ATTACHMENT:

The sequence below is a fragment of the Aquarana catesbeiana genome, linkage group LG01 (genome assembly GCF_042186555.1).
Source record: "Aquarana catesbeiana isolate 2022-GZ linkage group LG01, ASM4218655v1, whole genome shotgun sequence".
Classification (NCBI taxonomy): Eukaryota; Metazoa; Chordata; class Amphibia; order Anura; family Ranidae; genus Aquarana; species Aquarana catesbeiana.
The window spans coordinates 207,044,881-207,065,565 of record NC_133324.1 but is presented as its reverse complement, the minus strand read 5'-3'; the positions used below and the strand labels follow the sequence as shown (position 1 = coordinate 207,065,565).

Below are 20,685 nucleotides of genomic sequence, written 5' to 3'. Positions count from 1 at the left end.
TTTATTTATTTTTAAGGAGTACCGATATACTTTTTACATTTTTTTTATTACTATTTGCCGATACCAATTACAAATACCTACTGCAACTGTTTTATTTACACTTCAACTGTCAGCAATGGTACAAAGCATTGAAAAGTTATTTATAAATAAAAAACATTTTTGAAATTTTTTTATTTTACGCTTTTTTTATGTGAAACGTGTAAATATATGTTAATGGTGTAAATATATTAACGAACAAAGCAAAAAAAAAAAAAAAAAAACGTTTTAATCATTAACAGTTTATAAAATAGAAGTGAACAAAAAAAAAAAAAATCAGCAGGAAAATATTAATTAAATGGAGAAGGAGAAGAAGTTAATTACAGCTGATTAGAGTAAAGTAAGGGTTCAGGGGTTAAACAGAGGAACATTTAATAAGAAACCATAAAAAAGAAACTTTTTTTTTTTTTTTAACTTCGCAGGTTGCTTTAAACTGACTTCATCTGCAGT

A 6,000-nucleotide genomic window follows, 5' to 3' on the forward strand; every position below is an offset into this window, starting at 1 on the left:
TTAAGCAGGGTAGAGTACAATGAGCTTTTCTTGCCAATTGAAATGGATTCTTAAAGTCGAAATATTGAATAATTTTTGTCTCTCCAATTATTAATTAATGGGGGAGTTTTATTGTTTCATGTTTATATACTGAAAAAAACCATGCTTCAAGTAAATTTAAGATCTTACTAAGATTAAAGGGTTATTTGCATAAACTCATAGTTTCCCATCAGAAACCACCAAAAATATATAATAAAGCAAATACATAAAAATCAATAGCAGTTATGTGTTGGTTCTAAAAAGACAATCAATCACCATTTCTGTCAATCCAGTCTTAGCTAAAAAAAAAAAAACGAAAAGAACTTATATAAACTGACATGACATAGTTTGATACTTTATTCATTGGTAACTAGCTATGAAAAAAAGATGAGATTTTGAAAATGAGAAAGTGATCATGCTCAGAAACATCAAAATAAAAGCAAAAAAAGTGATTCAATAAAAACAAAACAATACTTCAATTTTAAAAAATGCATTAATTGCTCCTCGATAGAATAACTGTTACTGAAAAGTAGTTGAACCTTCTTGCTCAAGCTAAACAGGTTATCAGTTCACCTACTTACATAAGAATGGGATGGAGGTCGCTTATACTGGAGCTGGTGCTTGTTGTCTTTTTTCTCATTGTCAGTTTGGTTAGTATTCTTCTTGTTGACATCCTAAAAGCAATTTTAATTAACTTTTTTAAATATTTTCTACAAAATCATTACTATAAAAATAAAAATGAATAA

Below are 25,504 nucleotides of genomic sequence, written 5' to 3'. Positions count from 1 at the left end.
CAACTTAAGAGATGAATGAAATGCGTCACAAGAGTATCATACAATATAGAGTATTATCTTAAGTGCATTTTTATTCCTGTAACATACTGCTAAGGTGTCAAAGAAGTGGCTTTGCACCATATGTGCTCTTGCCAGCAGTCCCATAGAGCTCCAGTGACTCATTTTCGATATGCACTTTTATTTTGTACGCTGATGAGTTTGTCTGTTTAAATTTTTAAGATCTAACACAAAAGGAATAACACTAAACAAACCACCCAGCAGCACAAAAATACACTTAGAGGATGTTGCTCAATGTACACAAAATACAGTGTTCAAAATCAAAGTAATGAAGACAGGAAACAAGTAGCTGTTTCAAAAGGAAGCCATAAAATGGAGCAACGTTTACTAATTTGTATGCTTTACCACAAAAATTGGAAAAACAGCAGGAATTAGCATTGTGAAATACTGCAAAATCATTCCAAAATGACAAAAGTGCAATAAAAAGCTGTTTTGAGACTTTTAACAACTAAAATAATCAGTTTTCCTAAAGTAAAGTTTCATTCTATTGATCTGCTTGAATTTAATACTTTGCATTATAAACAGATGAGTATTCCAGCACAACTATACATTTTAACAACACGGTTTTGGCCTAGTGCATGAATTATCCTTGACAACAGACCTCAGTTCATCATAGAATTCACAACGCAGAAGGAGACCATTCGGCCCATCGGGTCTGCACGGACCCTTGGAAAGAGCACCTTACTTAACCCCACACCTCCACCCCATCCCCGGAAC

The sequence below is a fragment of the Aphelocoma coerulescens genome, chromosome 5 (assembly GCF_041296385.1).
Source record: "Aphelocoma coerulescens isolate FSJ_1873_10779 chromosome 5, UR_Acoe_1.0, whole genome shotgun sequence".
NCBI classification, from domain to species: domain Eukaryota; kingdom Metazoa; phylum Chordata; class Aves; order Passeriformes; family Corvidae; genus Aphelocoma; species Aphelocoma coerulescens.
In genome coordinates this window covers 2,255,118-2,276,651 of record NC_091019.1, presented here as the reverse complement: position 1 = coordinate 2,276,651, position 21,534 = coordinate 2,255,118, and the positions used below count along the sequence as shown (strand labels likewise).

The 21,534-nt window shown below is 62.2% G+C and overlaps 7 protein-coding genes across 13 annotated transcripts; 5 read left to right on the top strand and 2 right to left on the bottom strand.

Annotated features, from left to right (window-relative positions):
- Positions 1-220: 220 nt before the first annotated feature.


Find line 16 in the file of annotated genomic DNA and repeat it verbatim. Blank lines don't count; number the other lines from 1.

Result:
Annotated features, from left to right (window-relative positions):